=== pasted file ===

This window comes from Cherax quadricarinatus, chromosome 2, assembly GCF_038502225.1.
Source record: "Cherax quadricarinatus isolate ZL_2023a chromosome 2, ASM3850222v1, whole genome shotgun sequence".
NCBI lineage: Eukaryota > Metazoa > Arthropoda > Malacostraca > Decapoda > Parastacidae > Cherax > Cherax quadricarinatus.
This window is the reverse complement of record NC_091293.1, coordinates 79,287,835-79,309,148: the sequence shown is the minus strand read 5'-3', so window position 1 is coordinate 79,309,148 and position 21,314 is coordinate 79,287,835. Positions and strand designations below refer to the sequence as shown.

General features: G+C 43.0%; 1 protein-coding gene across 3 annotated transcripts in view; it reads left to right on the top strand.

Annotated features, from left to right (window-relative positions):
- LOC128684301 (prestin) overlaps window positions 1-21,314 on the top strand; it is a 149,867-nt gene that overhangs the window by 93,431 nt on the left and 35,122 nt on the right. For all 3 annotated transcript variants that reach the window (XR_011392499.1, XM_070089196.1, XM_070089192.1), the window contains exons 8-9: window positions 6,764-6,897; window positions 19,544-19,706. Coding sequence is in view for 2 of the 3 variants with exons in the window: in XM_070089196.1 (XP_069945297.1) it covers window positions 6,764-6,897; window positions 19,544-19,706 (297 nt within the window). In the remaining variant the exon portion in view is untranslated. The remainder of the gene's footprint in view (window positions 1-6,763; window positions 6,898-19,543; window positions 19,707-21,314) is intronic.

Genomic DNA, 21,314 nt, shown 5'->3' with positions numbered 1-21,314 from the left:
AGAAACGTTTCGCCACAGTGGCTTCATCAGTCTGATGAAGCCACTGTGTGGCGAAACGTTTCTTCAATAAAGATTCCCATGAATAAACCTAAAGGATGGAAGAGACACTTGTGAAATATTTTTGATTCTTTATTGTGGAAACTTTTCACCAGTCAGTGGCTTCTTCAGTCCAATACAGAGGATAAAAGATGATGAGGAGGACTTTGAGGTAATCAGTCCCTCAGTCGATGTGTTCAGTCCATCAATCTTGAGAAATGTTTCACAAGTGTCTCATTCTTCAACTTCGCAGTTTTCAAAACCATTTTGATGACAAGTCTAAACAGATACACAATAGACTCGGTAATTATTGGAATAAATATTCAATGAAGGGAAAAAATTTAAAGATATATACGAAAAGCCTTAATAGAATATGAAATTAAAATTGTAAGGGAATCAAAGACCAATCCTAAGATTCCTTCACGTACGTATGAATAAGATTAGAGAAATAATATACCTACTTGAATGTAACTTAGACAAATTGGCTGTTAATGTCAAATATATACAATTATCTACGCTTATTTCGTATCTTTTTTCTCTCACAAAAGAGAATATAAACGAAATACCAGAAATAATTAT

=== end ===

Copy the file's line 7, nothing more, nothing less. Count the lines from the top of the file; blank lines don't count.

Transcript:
- LOC128684301 (prestin) overlaps window positions 1-21,314 on the top strand; it is a 149,867-nt gene that overhangs the window by 93,431 nt on the left and 35,122 nt on the right. For all 3 annotated transcript variants that reach the window (XR_011392499.1, XM_070089196.1, XM_070089192.1), the window contains exons 8-9: window positions 6,764-6,897; window positions 19,544-19,706. Coding sequence is in view for 2 of the 3 variants with exons in the window: in XM_070089196.1 (XP_069945297.1) it covers window positions 6,764-6,897; window positions 19,544-19,706 (297 nt within the window). In the remaining variant the exon portion in view is untranslated. The remainder of the gene's footprint in view (window positions 1-6,763; window positions 6,898-19,543; window positions 19,707-21,314) is intronic.